Monday, December 10, 2012

XCOM: is it survival horror? Hafta think.

at 4:42 PM
Let me note that I'm again referring to Enemy Unknown, though this discussion will also mostly apply to the original UFO Defense, and it is specific to the higher difficulties, though not necessarily Iron Man mode (for those who haven't played the game, Iron Man is a one-file-only auto-saving mode that prevents the practice of "save scumming", i.e. reverting to an earlier save when you're losing).

As usual, we need to start from a definition of survival horror. Seriously, at this point it won't be long before I've defined just about every genre ever, I'm moving at such an annoying rate. Horror is something in which video games can really excel beyond any other medium, because the player has a much more vested stake in the action. They can't look away from the screen, because the character in the horrifying situation is an extension of themselves. Yet that notion is not what makes the genre - that's why there's that whole other word in the title. Horror can show up in action games like RE4 or Devil May Cry, RPGs like Shin Megami Tensei, or shooters like DOOM. Survival is the real gameplay meat here. Survival. What the hell does that mean. Not dying?
That creature you see before you is the antithesis of survival
That's quite the insight, "not dying". But that's common to nearly all games. If all we want to do is survive these games, surely dying must factor in more prominently than it does elsewhere. Constant threat of death? That's closer. Survival horrors are going to go for unexpected kills. Unpredictability is part of it. That's not good enough though. Jumps scares, eh. You can unexpectedly fall into a pit in Super Mario Bros. and it'll make for a hilarious moment rather than a terrifying one. I'm gonna go from my gut here. Forget the semantics. I think... survival horror is gameplay in which every forward progress the player takes raises a lethal threat to his success. A game where everything is always at risk. Because when I think about it, RE4, BioShock, and Dead Space were when the genre started to transcend itself. And why did that happen? What was lost, that made these games no longer about survival? That there were conflicts in which you felt no life-threatening stake.

Whew. That felt good. These definitions aren't always easy, because it has to be simple. If it can't fit in one sentence, you've lost it. I'm happy with this one though. Survival horror means you put your life on the line with every step. I'm not really interested in conventions and all that baggage, that's what I mean when I say the definition has to be short and snappy. We want the heart that drives the classics, so we can look at it in a new light.

XCOM is a good way to do that. Taken through the lens of SRPG, it's still a smashing game, but a familiar one. Units are fragile and expendable, weapons are inaccurate, fog of war. That about covers it. But if we look at it as a survival horror, it's a unique and expansive experiment. Now I know the other Greg out there reading is all riled up right about now and gonna tell me this is completely a writing gimmick, but hear me out. I think the game very much invites this analysis and reflects some interesting ideas back at surv-hor.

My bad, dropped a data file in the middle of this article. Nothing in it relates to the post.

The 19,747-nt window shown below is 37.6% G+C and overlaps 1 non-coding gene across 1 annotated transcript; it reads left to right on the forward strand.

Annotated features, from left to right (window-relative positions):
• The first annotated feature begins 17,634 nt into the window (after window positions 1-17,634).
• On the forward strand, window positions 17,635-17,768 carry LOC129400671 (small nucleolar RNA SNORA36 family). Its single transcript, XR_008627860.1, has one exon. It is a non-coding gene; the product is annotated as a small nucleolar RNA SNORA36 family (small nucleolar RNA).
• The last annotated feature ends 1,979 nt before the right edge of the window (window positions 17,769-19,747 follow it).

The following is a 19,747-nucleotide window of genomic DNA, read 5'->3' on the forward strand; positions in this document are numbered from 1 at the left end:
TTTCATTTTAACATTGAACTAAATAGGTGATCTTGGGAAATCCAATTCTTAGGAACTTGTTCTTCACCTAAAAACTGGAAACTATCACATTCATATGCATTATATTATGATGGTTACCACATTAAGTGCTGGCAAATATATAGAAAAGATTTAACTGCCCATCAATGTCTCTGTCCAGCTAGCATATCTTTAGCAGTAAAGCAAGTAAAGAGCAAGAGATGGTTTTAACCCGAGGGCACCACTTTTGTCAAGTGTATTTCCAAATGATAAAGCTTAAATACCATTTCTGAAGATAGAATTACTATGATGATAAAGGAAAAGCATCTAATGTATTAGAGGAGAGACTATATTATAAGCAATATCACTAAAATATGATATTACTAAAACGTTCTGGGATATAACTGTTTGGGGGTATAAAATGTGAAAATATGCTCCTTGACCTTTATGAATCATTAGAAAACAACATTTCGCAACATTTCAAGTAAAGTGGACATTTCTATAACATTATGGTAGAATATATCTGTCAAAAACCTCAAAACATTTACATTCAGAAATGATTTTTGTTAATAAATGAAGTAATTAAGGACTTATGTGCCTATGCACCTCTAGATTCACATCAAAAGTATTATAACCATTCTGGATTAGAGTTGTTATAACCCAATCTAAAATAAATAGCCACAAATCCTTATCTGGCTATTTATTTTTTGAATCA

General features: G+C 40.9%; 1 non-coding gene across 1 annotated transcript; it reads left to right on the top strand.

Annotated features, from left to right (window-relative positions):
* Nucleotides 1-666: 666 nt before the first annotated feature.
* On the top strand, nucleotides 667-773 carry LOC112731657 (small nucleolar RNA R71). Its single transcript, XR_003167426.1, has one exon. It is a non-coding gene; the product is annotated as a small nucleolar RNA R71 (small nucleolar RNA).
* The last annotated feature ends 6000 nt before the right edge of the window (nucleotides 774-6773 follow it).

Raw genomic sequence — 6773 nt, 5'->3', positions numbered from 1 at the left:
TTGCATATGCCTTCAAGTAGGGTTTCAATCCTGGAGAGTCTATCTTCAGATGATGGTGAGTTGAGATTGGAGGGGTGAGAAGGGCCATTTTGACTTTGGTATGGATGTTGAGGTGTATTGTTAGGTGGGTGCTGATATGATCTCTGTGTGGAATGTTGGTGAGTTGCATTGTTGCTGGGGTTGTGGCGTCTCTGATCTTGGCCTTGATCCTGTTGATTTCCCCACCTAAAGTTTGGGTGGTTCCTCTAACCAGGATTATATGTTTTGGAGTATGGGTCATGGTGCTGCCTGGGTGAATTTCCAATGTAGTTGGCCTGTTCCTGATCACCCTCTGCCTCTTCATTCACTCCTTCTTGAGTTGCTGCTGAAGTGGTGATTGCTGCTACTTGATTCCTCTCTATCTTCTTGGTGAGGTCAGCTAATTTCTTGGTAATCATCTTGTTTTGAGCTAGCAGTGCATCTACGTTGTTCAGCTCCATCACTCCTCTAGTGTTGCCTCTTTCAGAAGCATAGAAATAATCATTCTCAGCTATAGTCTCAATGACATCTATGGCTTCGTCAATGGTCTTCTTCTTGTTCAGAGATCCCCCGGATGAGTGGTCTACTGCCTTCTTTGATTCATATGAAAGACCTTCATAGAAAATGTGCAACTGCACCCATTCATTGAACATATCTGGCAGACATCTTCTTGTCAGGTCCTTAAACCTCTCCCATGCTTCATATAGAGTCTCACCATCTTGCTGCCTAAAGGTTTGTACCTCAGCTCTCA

The very premise of the game is to operate a military force which ensures the survival of humanity against otherworldly invaders. On the large scale this "survival" is represented as "panic", though clearly the understanding is that if the player loses the game, civilization ceases to exist. So this is kinda like the mother of all survival games! Where the risk/progress core really unveils itself is in the individual battles. Every mission requires you to deploy 4-6 soldiers. Each soldier deployed may not come back.

You can plan and strategize and play it safe as much as you want, but in the end you just never know who might die. The situation can always escalate. This is worked into the turn-based gameplay with simple die-roll statistics. For everything that should happen, you never know that it will. This tension builds up with every move, as you ask yourself whether you want to take that step into the dark.

Yeah. I think the answer to the title is yes. XCOM is survival horror, in its own way. So the genre's not as dead as someone wants you to think you believe. There's Dark Souls too.

2 comments:

  1. I have very little gaming experience in this genre, but to me the "survival" part always sort of inferred that you couldn't shoot your way out, which is what made it more suspenseful. im thinking like silent hill.

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    1. As in the omnipresence of a threat? I know what you mean, but I would say that strictly falls under genre-conventions derived from the definition I gave. If every step of progress has to remain dangerous, an easy way to accomplish that is by introducing a Pyramid Head style invincible menace, or Crimson Head (what's with the "Heads"?) escalation of threat in proportion to force.

      You can't shoot your way out of Splinter Cell or Metroid though, and even the notion of being able to defeat your opposition isn't a necessary element of a game, survival horror or not.

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